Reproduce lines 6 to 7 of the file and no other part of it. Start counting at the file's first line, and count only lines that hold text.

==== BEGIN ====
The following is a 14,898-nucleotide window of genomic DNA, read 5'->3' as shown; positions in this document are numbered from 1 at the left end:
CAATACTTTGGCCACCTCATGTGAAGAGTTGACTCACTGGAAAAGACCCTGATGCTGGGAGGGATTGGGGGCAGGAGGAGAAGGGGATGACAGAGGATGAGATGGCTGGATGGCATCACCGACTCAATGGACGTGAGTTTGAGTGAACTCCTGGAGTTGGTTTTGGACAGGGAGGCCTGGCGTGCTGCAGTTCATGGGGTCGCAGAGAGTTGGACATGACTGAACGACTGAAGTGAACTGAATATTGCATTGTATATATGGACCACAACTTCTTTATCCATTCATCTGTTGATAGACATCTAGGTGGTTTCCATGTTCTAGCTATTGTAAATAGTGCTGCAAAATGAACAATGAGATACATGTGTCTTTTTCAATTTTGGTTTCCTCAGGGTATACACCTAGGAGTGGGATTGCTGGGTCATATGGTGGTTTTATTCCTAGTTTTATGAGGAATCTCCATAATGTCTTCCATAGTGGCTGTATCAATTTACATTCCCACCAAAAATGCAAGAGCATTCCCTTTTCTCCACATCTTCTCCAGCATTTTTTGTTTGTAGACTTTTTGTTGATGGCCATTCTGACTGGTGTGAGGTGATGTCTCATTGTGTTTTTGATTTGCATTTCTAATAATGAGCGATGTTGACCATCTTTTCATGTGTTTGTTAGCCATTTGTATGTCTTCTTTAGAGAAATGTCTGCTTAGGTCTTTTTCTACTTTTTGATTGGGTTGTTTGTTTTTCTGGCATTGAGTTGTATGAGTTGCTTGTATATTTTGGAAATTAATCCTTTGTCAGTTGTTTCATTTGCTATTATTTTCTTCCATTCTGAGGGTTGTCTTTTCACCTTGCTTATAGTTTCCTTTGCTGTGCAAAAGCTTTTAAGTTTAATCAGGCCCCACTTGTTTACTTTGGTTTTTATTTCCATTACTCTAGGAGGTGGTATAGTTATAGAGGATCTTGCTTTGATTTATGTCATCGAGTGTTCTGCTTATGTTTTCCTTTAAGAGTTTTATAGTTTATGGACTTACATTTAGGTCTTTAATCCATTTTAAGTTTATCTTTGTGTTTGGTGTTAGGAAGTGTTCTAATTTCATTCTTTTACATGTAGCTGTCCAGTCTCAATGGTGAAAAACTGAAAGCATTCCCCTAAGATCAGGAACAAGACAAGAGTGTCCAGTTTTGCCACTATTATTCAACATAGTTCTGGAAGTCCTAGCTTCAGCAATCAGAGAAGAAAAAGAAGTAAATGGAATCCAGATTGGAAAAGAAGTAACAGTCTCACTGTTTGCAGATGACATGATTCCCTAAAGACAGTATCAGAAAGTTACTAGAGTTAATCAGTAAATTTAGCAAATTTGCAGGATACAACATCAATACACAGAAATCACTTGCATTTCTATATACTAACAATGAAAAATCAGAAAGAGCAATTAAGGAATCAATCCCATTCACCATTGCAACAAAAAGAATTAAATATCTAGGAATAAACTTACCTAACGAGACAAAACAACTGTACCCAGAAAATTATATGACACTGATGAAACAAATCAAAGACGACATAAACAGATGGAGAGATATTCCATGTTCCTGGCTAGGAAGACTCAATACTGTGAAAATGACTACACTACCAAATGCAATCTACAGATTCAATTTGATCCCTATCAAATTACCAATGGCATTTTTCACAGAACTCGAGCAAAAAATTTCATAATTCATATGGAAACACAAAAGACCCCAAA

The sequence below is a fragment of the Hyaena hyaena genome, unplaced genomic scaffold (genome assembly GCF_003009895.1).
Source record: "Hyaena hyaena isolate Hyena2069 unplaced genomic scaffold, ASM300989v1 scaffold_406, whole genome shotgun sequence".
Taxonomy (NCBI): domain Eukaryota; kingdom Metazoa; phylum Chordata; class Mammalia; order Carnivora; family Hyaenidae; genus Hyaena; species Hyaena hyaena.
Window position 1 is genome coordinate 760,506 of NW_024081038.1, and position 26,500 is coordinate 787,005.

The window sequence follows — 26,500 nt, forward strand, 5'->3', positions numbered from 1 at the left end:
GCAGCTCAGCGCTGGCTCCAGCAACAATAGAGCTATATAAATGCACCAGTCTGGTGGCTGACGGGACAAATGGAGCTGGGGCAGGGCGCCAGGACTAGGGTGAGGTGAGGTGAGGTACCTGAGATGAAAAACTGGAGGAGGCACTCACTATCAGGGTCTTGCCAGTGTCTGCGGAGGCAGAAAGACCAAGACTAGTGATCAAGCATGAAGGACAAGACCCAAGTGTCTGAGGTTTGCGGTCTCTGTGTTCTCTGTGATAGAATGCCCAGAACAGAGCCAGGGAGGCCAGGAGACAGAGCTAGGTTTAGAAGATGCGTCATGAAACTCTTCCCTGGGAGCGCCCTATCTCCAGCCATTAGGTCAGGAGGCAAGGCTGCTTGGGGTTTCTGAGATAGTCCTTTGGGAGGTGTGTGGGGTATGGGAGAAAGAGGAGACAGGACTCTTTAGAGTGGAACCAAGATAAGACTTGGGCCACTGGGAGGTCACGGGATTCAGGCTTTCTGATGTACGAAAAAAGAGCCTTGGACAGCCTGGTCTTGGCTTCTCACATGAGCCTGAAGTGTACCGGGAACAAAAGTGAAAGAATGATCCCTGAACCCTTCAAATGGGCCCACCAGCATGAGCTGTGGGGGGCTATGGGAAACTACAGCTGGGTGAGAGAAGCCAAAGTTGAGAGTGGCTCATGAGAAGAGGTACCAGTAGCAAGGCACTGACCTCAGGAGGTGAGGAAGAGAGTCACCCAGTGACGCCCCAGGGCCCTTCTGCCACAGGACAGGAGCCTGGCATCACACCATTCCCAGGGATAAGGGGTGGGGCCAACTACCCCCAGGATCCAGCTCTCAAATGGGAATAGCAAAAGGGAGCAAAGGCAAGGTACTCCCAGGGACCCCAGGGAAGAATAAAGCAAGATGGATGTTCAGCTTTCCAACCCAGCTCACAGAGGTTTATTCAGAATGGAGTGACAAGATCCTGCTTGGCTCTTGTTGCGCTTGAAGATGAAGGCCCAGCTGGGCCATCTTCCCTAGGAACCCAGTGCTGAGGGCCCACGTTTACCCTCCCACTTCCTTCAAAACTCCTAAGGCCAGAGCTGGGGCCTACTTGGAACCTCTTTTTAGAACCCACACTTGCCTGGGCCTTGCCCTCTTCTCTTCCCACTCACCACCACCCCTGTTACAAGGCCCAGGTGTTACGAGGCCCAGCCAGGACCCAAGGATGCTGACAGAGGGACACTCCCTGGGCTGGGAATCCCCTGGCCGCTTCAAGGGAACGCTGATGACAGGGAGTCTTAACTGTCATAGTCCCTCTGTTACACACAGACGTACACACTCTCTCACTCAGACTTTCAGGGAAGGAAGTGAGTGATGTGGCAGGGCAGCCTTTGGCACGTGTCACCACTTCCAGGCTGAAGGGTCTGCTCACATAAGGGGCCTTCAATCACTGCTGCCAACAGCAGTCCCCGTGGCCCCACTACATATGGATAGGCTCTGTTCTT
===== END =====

Window position 1 is genome coordinate 760,506 of NW_024081038.1, and position 26,500 is coordinate 787,005.

The window sequence follows — 26,500 nt, forward strand, 5'->3', positions numbered from 1 at the left end: